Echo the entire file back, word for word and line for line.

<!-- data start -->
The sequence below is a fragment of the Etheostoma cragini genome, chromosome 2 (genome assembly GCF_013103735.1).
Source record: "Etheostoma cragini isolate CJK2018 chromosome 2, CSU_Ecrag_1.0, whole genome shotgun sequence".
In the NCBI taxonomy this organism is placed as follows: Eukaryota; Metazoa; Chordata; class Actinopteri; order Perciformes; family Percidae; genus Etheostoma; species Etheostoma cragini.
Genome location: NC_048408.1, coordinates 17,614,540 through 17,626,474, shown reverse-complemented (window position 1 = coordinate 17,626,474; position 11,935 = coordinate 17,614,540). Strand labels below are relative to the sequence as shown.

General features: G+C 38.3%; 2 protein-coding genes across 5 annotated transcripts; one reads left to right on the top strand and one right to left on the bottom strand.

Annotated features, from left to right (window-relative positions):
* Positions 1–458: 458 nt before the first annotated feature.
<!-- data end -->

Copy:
The sequence below is a fragment of the Etheostoma cragini genome, chromosome 2 (genome assembly GCF_013103735.1).
Source record: "Etheostoma cragini isolate CJK2018 chromosome 2, CSU_Ecrag_1.0, whole genome shotgun sequence".
In the NCBI taxonomy this organism is placed as follows: Eukaryota; Metazoa; Chordata; class Actinopteri; order Perciformes; family Percidae; genus Etheostoma; species Etheostoma cragini.
Genome location: NC_048408.1, coordinates 17,614,540 through 17,626,474, shown reverse-complemented (window position 1 = coordinate 17,626,474; position 11,935 = coordinate 17,614,540). Strand labels below are relative to the sequence as shown.

General features: G+C 38.3%; 2 protein-coding genes across 5 annotated transcripts; one reads left to right on the top strand and one right to left on the bottom strand.

Annotated features, from left to right (window-relative positions):
* Positions 1–458: 458 nt before the first annotated feature.